AddiTex: Plastics for textile applications

New composite materials for additive manufacturing on textiles

© Fraunhofer UMSICHT

Filaments with various additives

Filaments with different additives for different applications could be produced.

© Fraunhofer UMSICHT

Filament from extruder

The new compound as filament from the extruder.

Project aims

The combination of textile surfaces with additively printed, three-dimensional elements enables functional optimization and integration as well as a high degree of design freedom. In the AddiTex project new plastic compounds with material properties are developed that meet the requirements of the 3D printing process as well as (those of) the applications, e.g. in protective and functional clothing.

Benefits

Additive manufacturing processes (3D printing) play a decisive role as an automated manufacturing technology for the production of high-performance components. This will also open up unique opportunities for textile and clothing companies in the future to increase competitiveness and save resources (new products, dismantling of supply chains, reduction of CO2 emissions), which are not available with conventional production methods.

In the project, polymer materials for additive manufacturing on textiles were initially developed. Based on this, textile composites with geometries and properties that were previously unimaginable were created. Examples of applications include UV and noise protection or functional and protective clothing.

Plastics for 3D printing technologies

Using the 3D printing technology of Fused Deposition Modeling (FDM), plastics are applied layer by layer and three-dimensional structures are created. FDM printing on textiles has so far not been used commercially due to the lack of availability of suitable polymer materials. The filaments available on the market have insufficient additives for the special industrial requirements. By establishing a holistic manufacturing system in which new functional materials (compounds) and joining and connecting technology including structuring and surface technology (3D printing) are coordinated with each other, the special requirements of the industry are to be taken into account and new textile composite materials produced.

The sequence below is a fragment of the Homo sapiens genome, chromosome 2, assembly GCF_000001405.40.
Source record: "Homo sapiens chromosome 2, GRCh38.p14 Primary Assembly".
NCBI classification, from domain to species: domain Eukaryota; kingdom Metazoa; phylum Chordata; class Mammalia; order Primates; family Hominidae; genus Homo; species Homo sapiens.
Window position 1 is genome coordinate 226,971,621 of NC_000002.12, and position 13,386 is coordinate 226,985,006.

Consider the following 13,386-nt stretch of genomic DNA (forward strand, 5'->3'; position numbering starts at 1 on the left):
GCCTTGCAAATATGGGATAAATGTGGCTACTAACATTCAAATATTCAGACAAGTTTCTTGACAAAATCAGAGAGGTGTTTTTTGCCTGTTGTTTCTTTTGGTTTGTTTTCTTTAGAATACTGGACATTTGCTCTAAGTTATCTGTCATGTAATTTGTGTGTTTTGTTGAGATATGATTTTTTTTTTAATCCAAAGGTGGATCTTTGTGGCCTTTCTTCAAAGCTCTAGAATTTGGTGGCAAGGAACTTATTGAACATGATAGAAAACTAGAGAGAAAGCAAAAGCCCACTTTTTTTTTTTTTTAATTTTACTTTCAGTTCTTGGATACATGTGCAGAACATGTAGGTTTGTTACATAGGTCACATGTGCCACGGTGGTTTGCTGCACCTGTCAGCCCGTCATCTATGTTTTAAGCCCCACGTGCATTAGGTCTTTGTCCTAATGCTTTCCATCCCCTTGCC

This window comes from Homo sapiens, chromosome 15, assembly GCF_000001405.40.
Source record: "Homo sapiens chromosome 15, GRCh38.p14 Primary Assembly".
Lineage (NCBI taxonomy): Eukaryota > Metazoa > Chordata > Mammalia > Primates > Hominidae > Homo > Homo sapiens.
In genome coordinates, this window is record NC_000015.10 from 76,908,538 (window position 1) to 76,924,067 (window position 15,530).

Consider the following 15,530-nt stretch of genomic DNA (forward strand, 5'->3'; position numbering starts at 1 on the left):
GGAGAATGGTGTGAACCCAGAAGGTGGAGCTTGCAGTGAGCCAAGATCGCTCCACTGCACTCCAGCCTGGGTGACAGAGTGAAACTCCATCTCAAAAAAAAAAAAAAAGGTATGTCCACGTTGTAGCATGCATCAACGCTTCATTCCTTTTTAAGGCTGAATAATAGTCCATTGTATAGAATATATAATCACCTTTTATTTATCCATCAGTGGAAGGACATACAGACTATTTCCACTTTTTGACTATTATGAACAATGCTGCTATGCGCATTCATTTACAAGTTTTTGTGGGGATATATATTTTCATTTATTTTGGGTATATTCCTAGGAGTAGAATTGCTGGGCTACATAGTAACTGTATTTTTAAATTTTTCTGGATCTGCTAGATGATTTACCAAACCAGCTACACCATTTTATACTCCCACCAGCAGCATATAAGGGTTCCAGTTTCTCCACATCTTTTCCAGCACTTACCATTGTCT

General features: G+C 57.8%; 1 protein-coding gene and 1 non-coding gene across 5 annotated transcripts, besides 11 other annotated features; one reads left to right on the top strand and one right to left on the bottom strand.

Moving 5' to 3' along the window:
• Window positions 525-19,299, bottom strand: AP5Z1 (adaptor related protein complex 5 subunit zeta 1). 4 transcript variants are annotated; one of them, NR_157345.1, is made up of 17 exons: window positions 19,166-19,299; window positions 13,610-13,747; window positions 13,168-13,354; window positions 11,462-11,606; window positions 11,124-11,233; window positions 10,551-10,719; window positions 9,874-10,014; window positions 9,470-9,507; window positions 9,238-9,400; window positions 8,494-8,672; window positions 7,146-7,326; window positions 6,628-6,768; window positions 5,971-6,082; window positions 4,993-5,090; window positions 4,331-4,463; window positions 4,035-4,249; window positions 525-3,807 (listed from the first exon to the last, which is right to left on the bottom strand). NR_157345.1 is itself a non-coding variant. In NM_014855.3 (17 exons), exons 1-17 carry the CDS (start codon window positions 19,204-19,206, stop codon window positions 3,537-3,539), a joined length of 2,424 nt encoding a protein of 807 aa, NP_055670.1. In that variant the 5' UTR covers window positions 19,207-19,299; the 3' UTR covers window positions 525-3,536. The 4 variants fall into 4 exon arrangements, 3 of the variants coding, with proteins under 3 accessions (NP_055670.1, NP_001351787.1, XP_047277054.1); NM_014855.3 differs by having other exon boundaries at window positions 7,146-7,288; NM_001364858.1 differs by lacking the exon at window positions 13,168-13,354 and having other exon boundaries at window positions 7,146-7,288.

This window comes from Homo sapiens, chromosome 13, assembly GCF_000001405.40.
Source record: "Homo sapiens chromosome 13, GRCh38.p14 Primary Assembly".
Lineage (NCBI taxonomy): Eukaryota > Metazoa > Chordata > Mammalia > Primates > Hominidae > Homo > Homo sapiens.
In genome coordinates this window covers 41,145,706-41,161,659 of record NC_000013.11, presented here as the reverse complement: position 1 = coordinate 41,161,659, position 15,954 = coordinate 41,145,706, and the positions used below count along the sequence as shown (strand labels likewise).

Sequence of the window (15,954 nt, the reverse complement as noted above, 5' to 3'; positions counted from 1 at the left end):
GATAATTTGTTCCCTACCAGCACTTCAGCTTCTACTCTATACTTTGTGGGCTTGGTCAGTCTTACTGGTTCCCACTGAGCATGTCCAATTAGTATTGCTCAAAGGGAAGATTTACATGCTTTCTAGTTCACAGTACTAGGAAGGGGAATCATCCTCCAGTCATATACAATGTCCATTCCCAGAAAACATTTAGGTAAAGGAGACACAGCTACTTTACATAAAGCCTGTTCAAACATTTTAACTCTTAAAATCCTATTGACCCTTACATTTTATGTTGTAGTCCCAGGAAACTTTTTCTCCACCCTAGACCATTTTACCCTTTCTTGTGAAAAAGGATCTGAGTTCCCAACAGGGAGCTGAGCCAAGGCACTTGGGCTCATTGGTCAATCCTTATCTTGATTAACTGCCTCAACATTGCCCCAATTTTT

Result

At the same time, the material properties specified by the application led to problems during processing using FDM, which meant that the surfaces of the filaments had to be modified. A further challenge was the permanent adhesion to the textile: the printed plastic should form a firm bond with the textile and at the same time be sufficiently flexible to be able to follow the movement and stretching of the base. A flexible, flame-retardant compound with a Shore hardness of 70A was developed for this purpose. This is particularly suitable for applications in the field of textile sun protection and sound insulation and has already been successfully tested for its suitability in tests customary in the industry. Materials in this Shore hardness range are currently not available on the market as FDM filament.

In addition, a stiff, glass-fibre reinforced compound has been developed which is particularly suitable for the direct printing of plug connections or form reinforcement for protective and functional clothing. This should save production steps and reduce costs. In future, the researchers also plan to test biobased plastics for the production of textile composites and develop further applications.

Project partners

  • BARLOG plastics GmbH
  • Junkers & Müllers GmbH (J&M)
  • JUMBO-Textil GmbH & Co. KG
  • Hochschule Niederrhein, Forschungsinstitut für Textil und Bekleidung (FTB)

Funding
Duration: January 2017 to December 2019
Funding code: EFRE-0800616
Website: www.efre.nrw.de